|INK-Stained WRETCHES: Publisher Richard Meeker (left) and Editor Mark Zusman (right), plotting world domination in 1983|
30 Years of Willamette Week
Thirty years. By our count, that's 1,322 restaurant reviews, 1,134 political endorsements, 14,007 music previews-and more angry letters about Callahan than we care to think about.
To celebrate, we chose to take a look at the last 30 years of Portland. (We did something similar five years ago and figured we should give it another shot.) Then we began to write an introductory column-one of those take-ourselves-and-our-accomplishments-too-seriously pieces. But the staff pleaded with us not to. Instead, they sat us down last Friday afternoon with a tape recorder. Here's a little of what transpired.
WW: People always ask, "Why does the paper have such a stupid name, and why do you keep it?"
RICHARD MEEKER: I know the answer to that question. Ron Buel created that name, once upon a time. He wanted to call this the Willamette Valley Truth, and he had the idea of having a paper in every city in the Willamette Valley. There was a lot of discussion at the beginning of the paper, and instead of the Willamette Valley Truth it morphed into Willamette Week.
MARK ZUSMAN: We never changed the name because we could never afford new stationery.
Why did you two come to Portland?
ZUSMAN: I came to Portland, in part, because it was so far away from where I grew up in Connecticut. This was sort of "Go west, young man."
How did you get here?
MEEKER: The first time I came through Oregon, I was 17 years old. I was driving across the country and reading Sometimes a Great Notion by Ken Kesey. Four years later, I wrote my English thesis about Kesey. I ended up going to the UO law school-and marrying Ken's attorney!
When I first came here, this town could have gone two different ways. It could have become a typical American city-no downtown, a hopeless sprawl. Or it could have become a kind of community that could sustain a newspaper like WW. The genius of Portland is that it chose the latter course.
ZUSMAN: I hitchhiked. I think it's hard for anybody to travel here and not realize this city is something special. Remember, in those days, it was post-Watergate, post-Vietnam. To me, and thousands of other kids on the East Coast, Oregon was this island of sanity amidst this sea of madness. Clearly, moving here was a good decision. Yet I'm convinced that WW's success is not because of us. It's because this is a city of readers and people who actually give a damn.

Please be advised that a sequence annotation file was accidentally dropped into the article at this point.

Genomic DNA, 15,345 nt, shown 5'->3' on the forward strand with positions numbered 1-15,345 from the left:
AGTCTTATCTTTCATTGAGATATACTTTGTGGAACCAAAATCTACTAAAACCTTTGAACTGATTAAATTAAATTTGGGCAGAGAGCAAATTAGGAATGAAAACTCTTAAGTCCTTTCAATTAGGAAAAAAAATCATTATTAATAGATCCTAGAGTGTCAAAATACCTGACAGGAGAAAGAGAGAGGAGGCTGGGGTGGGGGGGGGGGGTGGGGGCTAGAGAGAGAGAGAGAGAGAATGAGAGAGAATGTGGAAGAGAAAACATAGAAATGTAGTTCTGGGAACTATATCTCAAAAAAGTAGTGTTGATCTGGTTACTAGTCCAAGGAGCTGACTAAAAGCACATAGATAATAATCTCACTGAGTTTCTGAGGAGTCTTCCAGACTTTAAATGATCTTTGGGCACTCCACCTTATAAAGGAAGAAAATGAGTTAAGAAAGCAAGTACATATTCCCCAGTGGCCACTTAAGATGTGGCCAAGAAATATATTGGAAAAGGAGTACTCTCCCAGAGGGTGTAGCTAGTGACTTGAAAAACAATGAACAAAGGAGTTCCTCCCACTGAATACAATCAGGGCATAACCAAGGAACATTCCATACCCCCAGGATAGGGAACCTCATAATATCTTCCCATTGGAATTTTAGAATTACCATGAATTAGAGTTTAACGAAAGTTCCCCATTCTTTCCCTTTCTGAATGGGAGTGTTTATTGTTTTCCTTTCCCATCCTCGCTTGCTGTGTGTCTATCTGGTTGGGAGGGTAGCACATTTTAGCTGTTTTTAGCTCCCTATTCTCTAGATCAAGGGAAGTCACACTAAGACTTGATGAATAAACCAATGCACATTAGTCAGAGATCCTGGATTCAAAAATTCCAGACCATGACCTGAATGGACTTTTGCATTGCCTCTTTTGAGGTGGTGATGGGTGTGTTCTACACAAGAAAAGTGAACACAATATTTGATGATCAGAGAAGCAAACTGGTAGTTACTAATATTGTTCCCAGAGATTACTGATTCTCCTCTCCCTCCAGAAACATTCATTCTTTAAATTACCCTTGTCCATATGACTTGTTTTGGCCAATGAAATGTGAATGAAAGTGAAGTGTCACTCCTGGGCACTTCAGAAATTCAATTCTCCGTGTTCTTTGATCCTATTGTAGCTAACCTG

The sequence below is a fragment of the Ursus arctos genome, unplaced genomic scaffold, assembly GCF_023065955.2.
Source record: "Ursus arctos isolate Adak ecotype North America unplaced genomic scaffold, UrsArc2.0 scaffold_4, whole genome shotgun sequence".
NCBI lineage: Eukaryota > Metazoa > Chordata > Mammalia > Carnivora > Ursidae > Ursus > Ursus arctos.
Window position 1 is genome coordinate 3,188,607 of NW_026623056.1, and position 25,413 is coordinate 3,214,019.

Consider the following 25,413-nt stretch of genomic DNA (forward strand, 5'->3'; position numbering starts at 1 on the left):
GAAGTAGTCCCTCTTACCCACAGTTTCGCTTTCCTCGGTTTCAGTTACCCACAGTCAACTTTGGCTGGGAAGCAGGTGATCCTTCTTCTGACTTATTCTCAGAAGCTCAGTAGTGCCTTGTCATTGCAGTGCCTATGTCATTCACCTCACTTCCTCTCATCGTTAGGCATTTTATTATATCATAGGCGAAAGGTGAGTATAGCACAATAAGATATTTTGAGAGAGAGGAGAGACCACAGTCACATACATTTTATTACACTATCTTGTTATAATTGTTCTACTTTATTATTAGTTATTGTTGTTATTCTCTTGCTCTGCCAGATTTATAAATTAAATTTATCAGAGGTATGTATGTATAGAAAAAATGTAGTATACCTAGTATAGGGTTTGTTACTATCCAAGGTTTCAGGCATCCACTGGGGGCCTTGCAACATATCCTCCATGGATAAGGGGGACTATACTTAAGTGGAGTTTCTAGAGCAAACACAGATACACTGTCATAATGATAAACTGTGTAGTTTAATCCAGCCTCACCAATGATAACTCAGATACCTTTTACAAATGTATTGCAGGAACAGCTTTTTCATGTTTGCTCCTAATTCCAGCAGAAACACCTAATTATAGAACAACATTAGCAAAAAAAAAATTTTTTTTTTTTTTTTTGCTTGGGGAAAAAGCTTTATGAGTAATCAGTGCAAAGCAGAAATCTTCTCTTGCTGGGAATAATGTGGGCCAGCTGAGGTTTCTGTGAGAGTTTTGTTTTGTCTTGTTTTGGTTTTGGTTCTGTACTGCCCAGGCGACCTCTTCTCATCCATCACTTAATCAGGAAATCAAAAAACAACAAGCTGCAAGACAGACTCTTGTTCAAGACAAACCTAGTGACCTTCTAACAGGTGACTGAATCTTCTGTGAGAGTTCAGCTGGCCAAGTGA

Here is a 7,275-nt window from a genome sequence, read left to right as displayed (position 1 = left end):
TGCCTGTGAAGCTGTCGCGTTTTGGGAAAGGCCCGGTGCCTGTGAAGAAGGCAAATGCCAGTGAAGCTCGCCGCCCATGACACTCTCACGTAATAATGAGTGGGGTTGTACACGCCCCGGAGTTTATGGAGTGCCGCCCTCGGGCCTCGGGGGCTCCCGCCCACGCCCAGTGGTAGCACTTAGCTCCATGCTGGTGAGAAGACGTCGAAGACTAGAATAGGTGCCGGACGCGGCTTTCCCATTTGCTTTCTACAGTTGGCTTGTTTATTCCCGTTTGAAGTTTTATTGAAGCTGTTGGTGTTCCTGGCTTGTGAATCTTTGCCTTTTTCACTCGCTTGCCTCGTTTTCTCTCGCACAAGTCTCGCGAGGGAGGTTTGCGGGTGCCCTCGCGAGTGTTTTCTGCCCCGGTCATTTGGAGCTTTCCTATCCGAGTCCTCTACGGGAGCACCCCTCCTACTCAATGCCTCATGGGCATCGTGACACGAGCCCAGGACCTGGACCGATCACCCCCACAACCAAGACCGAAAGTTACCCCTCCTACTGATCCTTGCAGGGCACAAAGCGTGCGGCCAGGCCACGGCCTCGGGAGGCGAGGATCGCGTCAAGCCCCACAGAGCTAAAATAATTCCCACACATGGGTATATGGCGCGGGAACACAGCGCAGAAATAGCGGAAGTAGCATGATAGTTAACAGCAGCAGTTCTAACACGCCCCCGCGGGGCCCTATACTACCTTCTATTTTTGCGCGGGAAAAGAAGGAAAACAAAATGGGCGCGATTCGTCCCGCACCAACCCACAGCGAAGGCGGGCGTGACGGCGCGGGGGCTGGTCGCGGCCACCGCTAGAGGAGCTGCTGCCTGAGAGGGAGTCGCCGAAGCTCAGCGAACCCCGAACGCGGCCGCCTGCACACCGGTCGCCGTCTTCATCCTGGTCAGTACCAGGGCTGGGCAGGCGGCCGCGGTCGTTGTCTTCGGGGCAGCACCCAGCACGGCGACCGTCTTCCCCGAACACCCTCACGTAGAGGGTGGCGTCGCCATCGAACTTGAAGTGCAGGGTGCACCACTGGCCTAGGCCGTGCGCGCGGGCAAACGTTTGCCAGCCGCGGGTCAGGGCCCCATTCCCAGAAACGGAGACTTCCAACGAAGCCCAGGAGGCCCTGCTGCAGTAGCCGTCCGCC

What's the biggest mistake you've made in the past 30 years?
ZUSMAN: Drinking on the job. Well, not this job. I came to the state in part because I idolized [former Gov.] Tom McCall. I was working my way through journalism graduate school at the U of O as a bartender at the Valley River Inn in Eugene. Once Tom McCall came in, and I introduced myself. He sat down and talked to me for about 20 minutes. I was 25, and it was like a religious experience. He leaves. I'm shaking. I pour myself a drink. My boss walks in. I wasn't working there much longer.
What was the toughest moment for the business?
MEEKER: When we got started in 1983 [when we bought the paper], we were relatively clueless. But from a simple business point of view, there was a time, years later, in which we had WW and papers in Santa Fe and Boise. Santa Fe was losing money hand over fist, Boise was losing money hand over fist, and WW's profits couldn't support them. That was a scary year.
What has surprised you the most?
ZUSMAN: I think we're both amazed that we still love what we do. This job never loses challenges. I never fail to get inspired by the people that we manage to attract and retain. That surprised me.
MEEKER: I thought there would come a moment where we could put our feet up on the table, lean back and enjoy the fruits of our labor. Nothing could have been further from reality. Instead, every year, it gets more complicated, more challenging and more fun. It's amazingly to be in my mid-50s and more energized about my work than when I was 25.
Have you guys gotten soft?
MEEKER: In the belly?
No, soft in journalism.
ZUSMAN: Take a look through this issue-you decide.
Editor Chris Lydgate
Copy Editors Ian Gillingham, Margaret Seiler, Matt Buckingham, Michael Nicoloff, Carrie Meech
Design Thomas Cobb
Contributors Mark Baumgarten, Byron Beck, Caryn B. Brooks, Matt Buckingham, Nick Budnick, John Buffaloe, Taylor Clark, Kelly Clarke, Philip Dawdy, Zach Dundas, Steve Forrester, John Graham, Rachel Graham, Brandon Hartley, Pete Hunt, Nigel Jaquiss, Paul Koberstein, Michaela Lowthian, Grant Menzies, Adam Moore, Becky Ohlsen, Janine Robben, John Schrag, Aaron Scott, David Shafer, Joel Smith, Marty Smith, Audrey Van Buskirk, Greg Veerman, David Walker, Patty Wentz, Bob Young
30th ANNIVERSARY MENU: INTRODUCTION
1974 | 1975 | 1976 | 1977 | 1978 | 1979 | 1980 | 1981 | 1982 | 1983 | 1984 | 1985 | 1986 | 1987 | 1988 | 1989 | 1990 | 1991 | 1992 | 1993 | 1994 | 1995 | 1996 | 1997 | 1998 | 1999 | 2000 | 2001 | 2002 | 2003 | 2004
FEATURES: Hell on Wheels: John Callahan | Neil Goldschmidt's Web of Power | Gus Van Zant: The Camera Man | Homer's Odyssey: Matt Groening | Quadruple Expresso: MAX Makes Tracks | Nike's Achilles' Heel | Biting Our Time: Restaurants Revisited | Highway to Hell